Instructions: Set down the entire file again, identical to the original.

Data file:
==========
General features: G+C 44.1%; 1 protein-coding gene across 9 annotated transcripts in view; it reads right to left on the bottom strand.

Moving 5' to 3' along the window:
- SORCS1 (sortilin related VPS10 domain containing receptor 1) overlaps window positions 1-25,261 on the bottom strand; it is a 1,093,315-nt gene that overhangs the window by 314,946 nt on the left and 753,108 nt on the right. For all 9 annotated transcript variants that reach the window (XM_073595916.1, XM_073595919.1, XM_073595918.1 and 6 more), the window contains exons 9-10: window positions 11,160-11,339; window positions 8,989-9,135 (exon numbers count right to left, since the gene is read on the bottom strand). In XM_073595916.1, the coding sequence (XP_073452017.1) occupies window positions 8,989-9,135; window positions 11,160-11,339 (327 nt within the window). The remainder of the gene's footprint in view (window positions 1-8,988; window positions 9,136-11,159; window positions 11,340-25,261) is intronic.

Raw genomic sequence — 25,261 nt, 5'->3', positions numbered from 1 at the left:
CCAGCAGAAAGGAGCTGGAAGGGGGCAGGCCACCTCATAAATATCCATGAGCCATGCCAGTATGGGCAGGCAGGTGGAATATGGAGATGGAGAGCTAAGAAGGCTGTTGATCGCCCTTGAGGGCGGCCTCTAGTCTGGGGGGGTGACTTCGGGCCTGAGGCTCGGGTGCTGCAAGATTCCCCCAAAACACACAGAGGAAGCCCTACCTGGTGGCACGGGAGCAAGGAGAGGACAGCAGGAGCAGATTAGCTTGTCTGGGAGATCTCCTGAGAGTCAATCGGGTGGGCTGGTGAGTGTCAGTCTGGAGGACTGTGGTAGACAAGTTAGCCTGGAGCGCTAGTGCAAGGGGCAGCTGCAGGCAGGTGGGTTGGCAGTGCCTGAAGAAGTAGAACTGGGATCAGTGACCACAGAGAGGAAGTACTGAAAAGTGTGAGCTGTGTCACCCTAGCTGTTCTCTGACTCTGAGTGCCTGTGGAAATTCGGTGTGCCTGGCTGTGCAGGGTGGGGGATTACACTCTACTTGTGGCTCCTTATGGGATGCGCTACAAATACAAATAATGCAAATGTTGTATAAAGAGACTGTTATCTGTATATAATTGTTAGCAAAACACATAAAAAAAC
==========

General features: G+C 44.1%; 1 protein-coding gene across 9 annotated transcripts in view; it reads right to left on the bottom strand.

Moving 5' to 3' along the window:
- SORCS1 (sortilin related VPS10 domain containing receptor 1) overlaps window positions 1-25,261 on the bottom strand; it is a 1,093,315-nt gene that overhangs the window by 314,946 nt on the left and 753,108 nt on the right. For all 9 annotated transcript variants that reach the window (XM_073595916.1, XM_073595919.1, XM_073595918.1 and 6 more), the window contains exons 9-10: window positions 11,160-11,339; window positions 8,989-9,135 (exon numbers count right to left, since the gene is read on the bottom strand). In XM_073595916.1, the coding sequence (XP_073452017.1) occupies window positions 8,989-9,135; window positions 11,160-11,339 (327 nt within the window). The remainder of the gene's footprint in view (window positions 1-8,988; window positions 9,136-11,159; window positions 11,340-25,261) is intronic.

Raw genomic sequence — 25,261 nt, 5'->3', positions numbered from 1 at the left:
CCAGCAGAAAGGAGCTGGAAGGGGGCAGGCCACCTCATAAATATCCATGAGCCATGCCAGTATGGGCAGGCAGGTGGAATATGGAGATGGAGAGCTAAGAAGGCTGTTGATCGCCCTTGAGGGCGGCCTCTAGTCTGGGGGGGTGACTTCGGGCCTGAGGCTCGGGTGCTGCAAGATTCCCCCAAAACACACAGAGGAAGCCCTACCTGGTGGCACGGGAGCAAGGAGAGGACAGCAGGAGCAGATTAGCTTGTCTGGGAGATCTCCTGAGAGTCAATCGGGTGGGCTGGTGAGTGTCAGTCTGGAGGACTGTGGTAGACAAGTTAGCCTGGAGCGCTAGTGCAAGGGGCAGCTGCAGGCAGGTGGGTTGGCAGTGCCTGAAGAAGTAGAACTGGGATCAGTGACCACAGAGAGGAAGTACTGAAAAGTGTGAGCTGTGTCACCCTAGCTGTTCTCTGACTCTGAGTGCCTGTGGAAATTCGGTGTGCCTGGCTGTGCAGGGTGGGGGATTACACTCTACTTGTGGCTCCTTATGGGATGCGCTACAAATACAAATAATGCAAATGTTGTATAAAGAGACTGTTATCTGTATATAATTGTTAGCAAAACACATAAAAAAAC